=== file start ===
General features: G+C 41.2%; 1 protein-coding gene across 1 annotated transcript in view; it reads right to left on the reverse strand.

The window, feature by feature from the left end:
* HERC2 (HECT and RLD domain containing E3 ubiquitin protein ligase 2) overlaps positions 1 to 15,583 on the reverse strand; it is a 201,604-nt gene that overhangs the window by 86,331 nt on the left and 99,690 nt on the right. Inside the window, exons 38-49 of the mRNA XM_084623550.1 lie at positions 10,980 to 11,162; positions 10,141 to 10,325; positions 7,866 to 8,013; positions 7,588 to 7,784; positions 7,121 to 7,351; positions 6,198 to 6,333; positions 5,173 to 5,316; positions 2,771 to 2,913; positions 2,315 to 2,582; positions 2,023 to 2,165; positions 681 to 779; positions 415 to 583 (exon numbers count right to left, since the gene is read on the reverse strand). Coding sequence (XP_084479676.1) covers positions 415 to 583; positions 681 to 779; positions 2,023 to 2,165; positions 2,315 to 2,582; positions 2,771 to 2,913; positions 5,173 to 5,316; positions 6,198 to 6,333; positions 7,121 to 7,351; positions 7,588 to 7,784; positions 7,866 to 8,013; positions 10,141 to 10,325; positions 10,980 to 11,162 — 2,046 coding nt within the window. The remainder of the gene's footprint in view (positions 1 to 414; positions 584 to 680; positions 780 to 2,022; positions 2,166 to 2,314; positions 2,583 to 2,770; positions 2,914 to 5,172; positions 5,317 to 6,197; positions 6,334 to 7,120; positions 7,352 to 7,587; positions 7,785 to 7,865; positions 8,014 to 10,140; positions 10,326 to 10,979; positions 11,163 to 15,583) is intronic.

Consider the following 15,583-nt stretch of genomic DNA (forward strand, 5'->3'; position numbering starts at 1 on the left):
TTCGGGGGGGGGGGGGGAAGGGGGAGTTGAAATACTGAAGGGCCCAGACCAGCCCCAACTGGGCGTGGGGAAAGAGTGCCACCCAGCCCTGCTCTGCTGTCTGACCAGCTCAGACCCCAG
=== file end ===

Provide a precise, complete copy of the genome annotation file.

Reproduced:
General features: G+C 41.2%; 1 protein-coding gene across 1 annotated transcript in view; it reads right to left on the reverse strand.

The window, feature by feature from the left end:
* HERC2 (HECT and RLD domain containing E3 ubiquitin protein ligase 2) overlaps positions 1 to 15,583 on the reverse strand; it is a 201,604-nt gene that overhangs the window by 86,331 nt on the left and 99,690 nt on the right. Inside the window, exons 38-49 of the mRNA XM_084623550.1 lie at positions 10,980 to 11,162; positions 10,141 to 10,325; positions 7,866 to 8,013; positions 7,588 to 7,784; positions 7,121 to 7,351; positions 6,198 to 6,333; positions 5,173 to 5,316; positions 2,771 to 2,913; positions 2,315 to 2,582; positions 2,023 to 2,165; positions 681 to 779; positions 415 to 583 (exon numbers count right to left, since the gene is read on the reverse strand). Coding sequence (XP_084479676.1) covers positions 415 to 583; positions 681 to 779; positions 2,023 to 2,165; positions 2,315 to 2,582; positions 2,771 to 2,913; positions 5,173 to 5,316; positions 6,198 to 6,333; positions 7,121 to 7,351; positions 7,588 to 7,784; positions 7,866 to 8,013; positions 10,141 to 10,325; positions 10,980 to 11,162 — 2,046 coding nt within the window. The remainder of the gene's footprint in view (positions 1 to 414; positions 584 to 680; positions 780 to 2,022; positions 2,166 to 2,314; positions 2,583 to 2,770; positions 2,914 to 5,172; positions 5,317 to 6,197; positions 6,334 to 7,120; positions 7,352 to 7,587; positions 7,785 to 7,865; positions 8,014 to 10,140; positions 10,326 to 10,979; positions 11,163 to 15,583) is intronic.

Consider the following 15,583-nt stretch of genomic DNA (forward strand, 5'->3'; position numbering starts at 1 on the left):
TTCGGGGGGGGGGGGGGAAGGGGGAGTTGAAATACTGAAGGGCCCAGACCAGCCCCAACTGGGCGTGGGGAAAGAGTGCCACCCAGCCCTGCTCTGCTGTCTGACCAGCTCAGACCCCAG